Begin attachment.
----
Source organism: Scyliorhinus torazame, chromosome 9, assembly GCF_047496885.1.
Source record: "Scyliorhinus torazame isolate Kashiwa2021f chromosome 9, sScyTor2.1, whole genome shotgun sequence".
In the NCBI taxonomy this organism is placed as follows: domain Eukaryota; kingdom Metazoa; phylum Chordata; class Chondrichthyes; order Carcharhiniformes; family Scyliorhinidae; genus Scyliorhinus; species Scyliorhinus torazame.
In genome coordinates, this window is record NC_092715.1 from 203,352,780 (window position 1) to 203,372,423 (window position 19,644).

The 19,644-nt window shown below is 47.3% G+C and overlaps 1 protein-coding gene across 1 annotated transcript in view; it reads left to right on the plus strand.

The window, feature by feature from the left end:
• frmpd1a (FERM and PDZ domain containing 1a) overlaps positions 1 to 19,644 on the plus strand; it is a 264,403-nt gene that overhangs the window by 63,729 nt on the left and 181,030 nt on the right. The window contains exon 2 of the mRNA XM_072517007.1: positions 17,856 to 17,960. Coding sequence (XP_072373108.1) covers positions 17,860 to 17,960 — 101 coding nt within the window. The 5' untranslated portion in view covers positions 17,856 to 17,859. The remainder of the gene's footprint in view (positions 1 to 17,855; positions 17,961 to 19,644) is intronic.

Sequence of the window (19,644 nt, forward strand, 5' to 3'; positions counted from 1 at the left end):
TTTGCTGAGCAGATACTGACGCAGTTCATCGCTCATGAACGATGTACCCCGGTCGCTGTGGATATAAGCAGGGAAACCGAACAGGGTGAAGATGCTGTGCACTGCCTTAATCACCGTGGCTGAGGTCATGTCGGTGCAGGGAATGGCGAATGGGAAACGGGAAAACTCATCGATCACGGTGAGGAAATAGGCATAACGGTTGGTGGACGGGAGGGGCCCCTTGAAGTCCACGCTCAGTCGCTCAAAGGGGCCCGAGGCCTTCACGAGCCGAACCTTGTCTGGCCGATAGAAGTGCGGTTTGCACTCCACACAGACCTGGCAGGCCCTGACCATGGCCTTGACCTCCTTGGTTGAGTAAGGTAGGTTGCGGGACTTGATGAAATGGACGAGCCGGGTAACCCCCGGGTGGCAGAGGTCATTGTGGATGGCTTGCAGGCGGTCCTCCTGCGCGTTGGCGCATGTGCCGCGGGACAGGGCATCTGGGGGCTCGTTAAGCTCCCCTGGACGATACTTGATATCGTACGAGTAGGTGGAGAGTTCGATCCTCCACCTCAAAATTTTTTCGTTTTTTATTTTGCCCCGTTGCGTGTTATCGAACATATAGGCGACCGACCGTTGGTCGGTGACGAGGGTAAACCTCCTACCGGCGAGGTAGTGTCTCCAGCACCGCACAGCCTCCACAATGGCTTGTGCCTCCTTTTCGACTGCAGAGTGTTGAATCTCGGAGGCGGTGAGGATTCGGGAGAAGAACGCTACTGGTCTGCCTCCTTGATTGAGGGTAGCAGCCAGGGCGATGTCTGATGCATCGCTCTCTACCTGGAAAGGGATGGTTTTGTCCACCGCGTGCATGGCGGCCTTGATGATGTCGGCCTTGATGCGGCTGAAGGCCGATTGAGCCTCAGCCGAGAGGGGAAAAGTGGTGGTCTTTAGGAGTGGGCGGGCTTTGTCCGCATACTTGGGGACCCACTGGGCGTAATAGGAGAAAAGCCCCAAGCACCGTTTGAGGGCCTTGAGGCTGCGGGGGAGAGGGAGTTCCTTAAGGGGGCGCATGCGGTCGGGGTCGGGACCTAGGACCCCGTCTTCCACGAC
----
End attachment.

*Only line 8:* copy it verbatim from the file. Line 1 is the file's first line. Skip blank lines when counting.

Sequence of the window (19,644 nt, forward strand, 5' to 3'; positions counted from 1 at the left end):